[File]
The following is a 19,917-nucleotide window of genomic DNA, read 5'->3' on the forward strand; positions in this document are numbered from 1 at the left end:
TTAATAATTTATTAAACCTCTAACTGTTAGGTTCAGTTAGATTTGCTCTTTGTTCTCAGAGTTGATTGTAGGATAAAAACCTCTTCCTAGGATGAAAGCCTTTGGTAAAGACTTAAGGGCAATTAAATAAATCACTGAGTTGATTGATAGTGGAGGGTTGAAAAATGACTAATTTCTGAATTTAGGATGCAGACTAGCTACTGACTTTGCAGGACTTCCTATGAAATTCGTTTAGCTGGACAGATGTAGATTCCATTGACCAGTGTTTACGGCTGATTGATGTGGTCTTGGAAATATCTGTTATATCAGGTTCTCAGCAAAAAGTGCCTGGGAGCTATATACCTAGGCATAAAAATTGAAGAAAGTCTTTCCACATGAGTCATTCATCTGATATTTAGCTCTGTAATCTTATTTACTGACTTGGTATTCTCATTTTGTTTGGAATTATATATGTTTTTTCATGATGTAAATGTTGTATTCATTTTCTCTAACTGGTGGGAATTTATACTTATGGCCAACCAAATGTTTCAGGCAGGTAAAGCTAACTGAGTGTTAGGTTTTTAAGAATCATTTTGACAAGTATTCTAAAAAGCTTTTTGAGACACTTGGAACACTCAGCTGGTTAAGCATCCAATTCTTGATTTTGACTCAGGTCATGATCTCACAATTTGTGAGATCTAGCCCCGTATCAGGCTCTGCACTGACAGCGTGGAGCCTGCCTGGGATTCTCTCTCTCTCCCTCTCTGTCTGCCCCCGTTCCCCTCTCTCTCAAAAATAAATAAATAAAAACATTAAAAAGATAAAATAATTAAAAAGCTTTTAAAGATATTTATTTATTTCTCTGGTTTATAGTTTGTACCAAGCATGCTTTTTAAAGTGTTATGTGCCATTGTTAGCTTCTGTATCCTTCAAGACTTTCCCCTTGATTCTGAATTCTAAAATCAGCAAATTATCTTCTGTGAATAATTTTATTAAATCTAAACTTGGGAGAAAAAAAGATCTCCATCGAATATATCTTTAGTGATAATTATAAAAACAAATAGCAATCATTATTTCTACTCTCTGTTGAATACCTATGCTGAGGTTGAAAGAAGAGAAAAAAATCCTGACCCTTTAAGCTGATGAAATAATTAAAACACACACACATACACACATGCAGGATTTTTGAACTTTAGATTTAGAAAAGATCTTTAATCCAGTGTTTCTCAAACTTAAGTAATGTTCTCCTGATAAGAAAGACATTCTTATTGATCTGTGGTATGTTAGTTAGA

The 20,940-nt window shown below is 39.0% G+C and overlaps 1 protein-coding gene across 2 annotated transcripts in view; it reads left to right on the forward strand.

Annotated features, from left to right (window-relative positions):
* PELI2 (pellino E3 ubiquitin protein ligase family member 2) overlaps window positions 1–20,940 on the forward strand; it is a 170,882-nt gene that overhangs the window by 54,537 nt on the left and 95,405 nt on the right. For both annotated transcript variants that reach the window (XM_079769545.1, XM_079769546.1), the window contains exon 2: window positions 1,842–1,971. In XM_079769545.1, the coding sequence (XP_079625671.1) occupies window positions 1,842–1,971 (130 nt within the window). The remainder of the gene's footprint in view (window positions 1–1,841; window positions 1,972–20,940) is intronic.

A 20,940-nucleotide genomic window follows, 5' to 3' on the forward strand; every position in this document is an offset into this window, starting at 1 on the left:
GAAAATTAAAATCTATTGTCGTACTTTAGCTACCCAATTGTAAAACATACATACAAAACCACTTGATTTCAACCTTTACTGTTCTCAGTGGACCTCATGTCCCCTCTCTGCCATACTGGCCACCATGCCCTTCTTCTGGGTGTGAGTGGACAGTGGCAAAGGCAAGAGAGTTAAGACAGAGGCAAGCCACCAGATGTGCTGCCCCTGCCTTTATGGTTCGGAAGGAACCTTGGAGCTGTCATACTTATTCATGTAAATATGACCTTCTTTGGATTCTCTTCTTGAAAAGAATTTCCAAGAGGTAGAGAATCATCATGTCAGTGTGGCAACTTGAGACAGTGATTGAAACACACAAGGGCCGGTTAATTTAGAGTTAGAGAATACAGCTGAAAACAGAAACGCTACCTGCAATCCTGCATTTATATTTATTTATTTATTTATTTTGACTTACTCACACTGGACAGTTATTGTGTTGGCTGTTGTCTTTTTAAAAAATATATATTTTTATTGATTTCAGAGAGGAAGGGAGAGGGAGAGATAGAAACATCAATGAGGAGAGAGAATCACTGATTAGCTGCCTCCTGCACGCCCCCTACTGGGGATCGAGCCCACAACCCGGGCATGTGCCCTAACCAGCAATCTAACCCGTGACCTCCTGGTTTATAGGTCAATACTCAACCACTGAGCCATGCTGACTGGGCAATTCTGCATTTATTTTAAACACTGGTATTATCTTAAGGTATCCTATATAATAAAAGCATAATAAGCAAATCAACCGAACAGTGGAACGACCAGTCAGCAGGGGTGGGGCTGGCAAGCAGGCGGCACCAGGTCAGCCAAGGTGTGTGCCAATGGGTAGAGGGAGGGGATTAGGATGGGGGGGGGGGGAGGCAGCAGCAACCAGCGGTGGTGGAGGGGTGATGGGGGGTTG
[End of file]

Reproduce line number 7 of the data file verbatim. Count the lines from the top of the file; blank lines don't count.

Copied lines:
GAAAATTAAAATCTATTGTCGTACTTTAGCTACCCAATTGTAAAACATACATACAAAACCACTTGATTTCAACCTTTACTGTTCTCAGTGGACCTCATGTCCCCTCTCTGCCATACTGGCCACCATGCCCTTCTTCTGGGTGTGAGTGGACAGTGGCAAAGGCAAGAGAGTTAAGACAGAGGCAAGCCACCAGATGTGCTGCCCCTGCCTTTATGGTTCGGAAGGAACCTTGGAGCTGTCATACTTATTCATGTAAATATGACCTTCTTTGGATTCTCTTCTTGAAAAGAATTTCCAAGAGGTAGAGAATCATCATGTCAGTGTGGCAACTTGAGACAGTGATTGAAACACACAAGGGCCGGTTAATTTAGAGTTAGAGAATACAGCTGAAAACAGAAACGCTACCTGCAATCCTGCATTTATATTTATTTATTTATTTATTTTGACTTACTCACACTGGACAGTTATTGTGTTGGCTGTTGTCTTTTTAAAAAATATATATTTTTATTGATTTCAGAGAGGAAGGGAGAGGGAGAGATAGAAACATCAATGAGGAGAGAGAATCACTGATTAGCTGCCTCCTGCACGCCCCCTACTGGGGATCGAGCCCACAACCCGGGCATGTGCCCTAACCAGCAATCTAACCCGTGACCTCCTGGTTTATAGGTCAATACTCAACCACTGAGCCATGCTGACTGGGCAATTCTGCATTTATTTTAAACACTGGTATTATCTTAAGGTATCCTATATAATAAAAGCATAATAAGCAAATCAACCGAACAGTGGAACGACCAGTCAGCAGGGGTGGGGCTGGCAAGCAGGCGGCACCAGGTCAGCCAAGGTGTGTGCCAATGGGTAGAGGGAGGGGATTAGGATGGGGGGGGGGGGAGGCAGCAGCAACCAGCGGTGGTGGAGGGGTGATGGGGGGTTG